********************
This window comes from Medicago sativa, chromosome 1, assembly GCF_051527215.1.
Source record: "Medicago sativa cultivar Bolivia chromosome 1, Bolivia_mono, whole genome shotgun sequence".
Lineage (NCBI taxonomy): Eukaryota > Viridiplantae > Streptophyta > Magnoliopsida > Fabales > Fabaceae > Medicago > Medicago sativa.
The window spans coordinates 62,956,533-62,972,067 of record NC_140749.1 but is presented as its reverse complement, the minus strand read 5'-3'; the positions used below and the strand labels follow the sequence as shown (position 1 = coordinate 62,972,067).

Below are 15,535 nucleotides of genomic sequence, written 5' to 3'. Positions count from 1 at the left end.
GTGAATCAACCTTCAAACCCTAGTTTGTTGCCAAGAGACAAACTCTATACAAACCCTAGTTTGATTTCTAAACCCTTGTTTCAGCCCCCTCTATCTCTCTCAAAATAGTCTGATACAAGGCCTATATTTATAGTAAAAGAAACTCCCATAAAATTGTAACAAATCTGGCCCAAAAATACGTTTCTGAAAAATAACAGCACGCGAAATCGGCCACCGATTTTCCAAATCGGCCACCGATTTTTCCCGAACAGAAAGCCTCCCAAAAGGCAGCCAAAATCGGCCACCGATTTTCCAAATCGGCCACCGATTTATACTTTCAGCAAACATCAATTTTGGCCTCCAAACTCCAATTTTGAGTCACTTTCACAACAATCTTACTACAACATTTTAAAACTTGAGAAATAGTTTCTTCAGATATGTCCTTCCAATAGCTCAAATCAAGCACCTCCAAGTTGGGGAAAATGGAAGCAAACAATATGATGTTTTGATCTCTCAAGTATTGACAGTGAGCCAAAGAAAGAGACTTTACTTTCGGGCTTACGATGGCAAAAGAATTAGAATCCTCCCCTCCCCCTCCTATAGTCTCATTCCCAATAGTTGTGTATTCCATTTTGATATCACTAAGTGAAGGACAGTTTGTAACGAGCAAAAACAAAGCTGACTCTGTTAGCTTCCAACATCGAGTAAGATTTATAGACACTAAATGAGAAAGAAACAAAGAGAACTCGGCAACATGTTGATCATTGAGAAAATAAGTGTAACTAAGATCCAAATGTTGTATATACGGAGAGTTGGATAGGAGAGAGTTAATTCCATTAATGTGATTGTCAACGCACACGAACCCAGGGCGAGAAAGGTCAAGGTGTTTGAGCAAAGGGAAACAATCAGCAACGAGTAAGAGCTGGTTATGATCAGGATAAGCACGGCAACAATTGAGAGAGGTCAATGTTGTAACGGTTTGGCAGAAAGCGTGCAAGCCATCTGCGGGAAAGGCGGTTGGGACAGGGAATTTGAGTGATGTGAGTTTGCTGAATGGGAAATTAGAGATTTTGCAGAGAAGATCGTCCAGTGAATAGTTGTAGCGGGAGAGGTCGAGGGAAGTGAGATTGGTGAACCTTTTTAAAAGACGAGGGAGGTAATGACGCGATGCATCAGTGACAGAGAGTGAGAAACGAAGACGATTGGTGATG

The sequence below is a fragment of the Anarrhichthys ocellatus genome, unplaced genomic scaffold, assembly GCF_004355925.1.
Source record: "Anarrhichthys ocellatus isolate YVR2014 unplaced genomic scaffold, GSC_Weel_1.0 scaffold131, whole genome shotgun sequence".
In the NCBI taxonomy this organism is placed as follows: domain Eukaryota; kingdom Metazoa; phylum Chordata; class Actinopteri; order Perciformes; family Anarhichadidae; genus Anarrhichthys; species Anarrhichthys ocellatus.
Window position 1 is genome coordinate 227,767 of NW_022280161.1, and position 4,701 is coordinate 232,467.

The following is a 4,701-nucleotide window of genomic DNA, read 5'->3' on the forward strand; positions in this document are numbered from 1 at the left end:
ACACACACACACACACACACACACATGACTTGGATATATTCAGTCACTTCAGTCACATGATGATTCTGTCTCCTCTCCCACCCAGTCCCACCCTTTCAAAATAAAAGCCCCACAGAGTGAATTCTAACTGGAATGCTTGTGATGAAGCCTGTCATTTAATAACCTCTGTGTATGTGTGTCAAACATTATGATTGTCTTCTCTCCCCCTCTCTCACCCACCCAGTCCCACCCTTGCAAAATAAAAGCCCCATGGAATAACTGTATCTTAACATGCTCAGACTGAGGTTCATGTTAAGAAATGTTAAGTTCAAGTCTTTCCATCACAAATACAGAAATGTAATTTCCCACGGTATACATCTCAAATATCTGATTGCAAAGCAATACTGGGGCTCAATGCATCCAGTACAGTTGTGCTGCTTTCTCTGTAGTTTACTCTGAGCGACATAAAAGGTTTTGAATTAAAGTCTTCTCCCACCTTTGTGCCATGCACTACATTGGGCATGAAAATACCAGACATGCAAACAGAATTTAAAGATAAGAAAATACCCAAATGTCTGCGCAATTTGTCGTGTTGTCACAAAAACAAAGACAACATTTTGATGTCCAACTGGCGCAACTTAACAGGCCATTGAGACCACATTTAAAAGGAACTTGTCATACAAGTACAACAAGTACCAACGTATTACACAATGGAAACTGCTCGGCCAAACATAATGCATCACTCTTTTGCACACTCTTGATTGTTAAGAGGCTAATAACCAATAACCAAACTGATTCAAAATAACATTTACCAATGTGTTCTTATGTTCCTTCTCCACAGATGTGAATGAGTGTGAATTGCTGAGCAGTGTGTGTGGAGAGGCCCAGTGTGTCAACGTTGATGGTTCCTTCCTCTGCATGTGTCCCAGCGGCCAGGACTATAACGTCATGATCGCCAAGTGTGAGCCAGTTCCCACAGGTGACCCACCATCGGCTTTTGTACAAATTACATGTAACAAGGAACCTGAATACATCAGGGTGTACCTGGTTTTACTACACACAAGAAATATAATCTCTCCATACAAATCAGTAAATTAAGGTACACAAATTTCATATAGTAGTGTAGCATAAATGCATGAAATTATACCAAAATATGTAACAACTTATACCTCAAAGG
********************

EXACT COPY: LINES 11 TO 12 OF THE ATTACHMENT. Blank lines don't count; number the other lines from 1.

The following is a 4,701-nucleotide window of genomic DNA, read 5'->3' on the forward strand; positions in this document are numbered from 1 at the left end:
ACACACACACACACACACACACACATGACTTGGATATATTCAGTCACTTCAGTCACATGATGATTCTGTCTCCTCTCCCACCCAGTCCCACCCTTTCAAAATAAAAGCCCCACAGAGTGAATTCTAACTGGAATGCTTGTGATGAAGCCTGTCATTTAATAACCTCTGTGTATGTGTGTCAAACATTATGATTGTCTTCTCTCCCCCTCTCTCACCCACCCAGTCCCACCCTTGCAAAATAAAAGCCCCATGGAATAACTGTATCTTAACATGCTCAGACTGAGGTTCATGTTAAGAAATGTTAAGTTCAAGTCTTTCCATCACAAATACAGAAATGTAATTTCCCACGGTATACATCTCAAATATCTGATTGCAAAGCAATACTGGGGCTCAATGCATCCAGTACAGTTGTGCTGCTTTCTCTGTAGTTTACTCTGAGCGACATAAAAGGTTTTGAATTAAAGTCTTCTCCCACCTTTGTGCCATGCACTACATTGGGCATGAAAATACCAGACATGCAAACAGAATTTAAAGATAAGAAAATACCCAAATGTCTGCGCAATTTGTCGTGTTGTCACAAAAACAAAGACAACATTTTGATGTCCAACTGGCGCAACTTAACAGGCCATTGAGACCACATTTAAAAGGAACTTGTCATACAAGTACAACAAGTACCAACGTATTACACAATGGAAACTGCTCGGCCAAACATAATGCATCACTCTTTTGCACACTCTTGATTGTTAAGAGGCTAATAACCAATAACCAAACTGATTCAAAATAACATTTACCAATGTGTTCTTATGTTCCTTCTCCACAGATGTGAATGAGTGTGAATTGCTGAGCAGTGTGTGTGGAGAGGCCCAGTGTGTCAACGTTGATGGTTCCTTCCTCTGCATGTGTCCCAGCGGCCAGGACTATAACGTCATGATCGCCAAGTGTGAGCCAGTTCCCACAGGTGACCCACCATCGGCTTTTGTACAAATTACATGTAACAAGGAACCTGAATACATCAGGGTGTACCTGGTTTTACTACACACAAGAAATATAATCTCTCCATACAAATCAGTAAATTAAGGTACACAAATTTCATATAGTAGTGTAGCATAAATGCATGAAATTATACCAAAATATGTAACAACTTATACCTCAAAGG